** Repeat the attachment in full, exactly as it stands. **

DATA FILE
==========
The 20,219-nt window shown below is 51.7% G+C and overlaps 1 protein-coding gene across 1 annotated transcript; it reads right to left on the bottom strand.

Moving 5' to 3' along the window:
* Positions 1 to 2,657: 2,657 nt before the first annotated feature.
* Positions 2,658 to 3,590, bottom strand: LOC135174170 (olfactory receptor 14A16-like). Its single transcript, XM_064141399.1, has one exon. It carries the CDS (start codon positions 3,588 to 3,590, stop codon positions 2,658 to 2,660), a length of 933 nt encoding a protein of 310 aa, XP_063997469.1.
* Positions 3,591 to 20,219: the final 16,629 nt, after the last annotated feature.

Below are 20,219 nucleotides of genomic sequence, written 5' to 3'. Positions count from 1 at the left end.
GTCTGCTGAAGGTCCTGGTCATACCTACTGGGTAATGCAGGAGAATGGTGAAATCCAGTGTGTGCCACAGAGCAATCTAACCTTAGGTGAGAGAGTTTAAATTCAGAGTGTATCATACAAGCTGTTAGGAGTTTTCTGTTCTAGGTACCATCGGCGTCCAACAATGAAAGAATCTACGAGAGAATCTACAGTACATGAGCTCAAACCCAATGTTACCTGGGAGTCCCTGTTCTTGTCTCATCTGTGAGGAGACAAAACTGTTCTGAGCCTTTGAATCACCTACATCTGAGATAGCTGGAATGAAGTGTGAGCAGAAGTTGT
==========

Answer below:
The 20,219-nt window shown below is 51.7% G+C and overlaps 1 protein-coding gene across 1 annotated transcript; it reads right to left on the bottom strand.

Moving 5' to 3' along the window:
* Positions 1 to 2,657: 2,657 nt before the first annotated feature.
* Positions 2,658 to 3,590, bottom strand: LOC135174170 (olfactory receptor 14A16-like). Its single transcript, XM_064141399.1, has one exon. It carries the CDS (start codon positions 3,588 to 3,590, stop codon positions 2,658 to 2,660), a length of 933 nt encoding a protein of 310 aa, XP_063997469.1.
* Positions 3,591 to 20,219: the final 16,629 nt, after the last annotated feature.

Below are 20,219 nucleotides of genomic sequence, written 5' to 3'. Positions count from 1 at the left end.
GTCTGCTGAAGGTCCTGGTCATACCTACTGGGTAATGCAGGAGAATGGTGAAATCCAGTGTGTGCCACAGAGCAATCTAACCTTAGGTGAGAGAGTTTAAATTCAGAGTGTATCATACAAGCTGTTAGGAGTTTTCTGTTCTAGGTACCATCGGCGTCCAACAATGAAAGAATCTACGAGAGAATCTACAGTACATGAGCTCAAACCCAATGTTACCTGGGAGTCCCTGTTCTTGTCTCATCTGTGAGGAGACAAAACTGTTCTGAGCCTTTGAATCACCTACATCTGAGATAGCTGGAATGAAGTGTGAGCAGAAGTTGT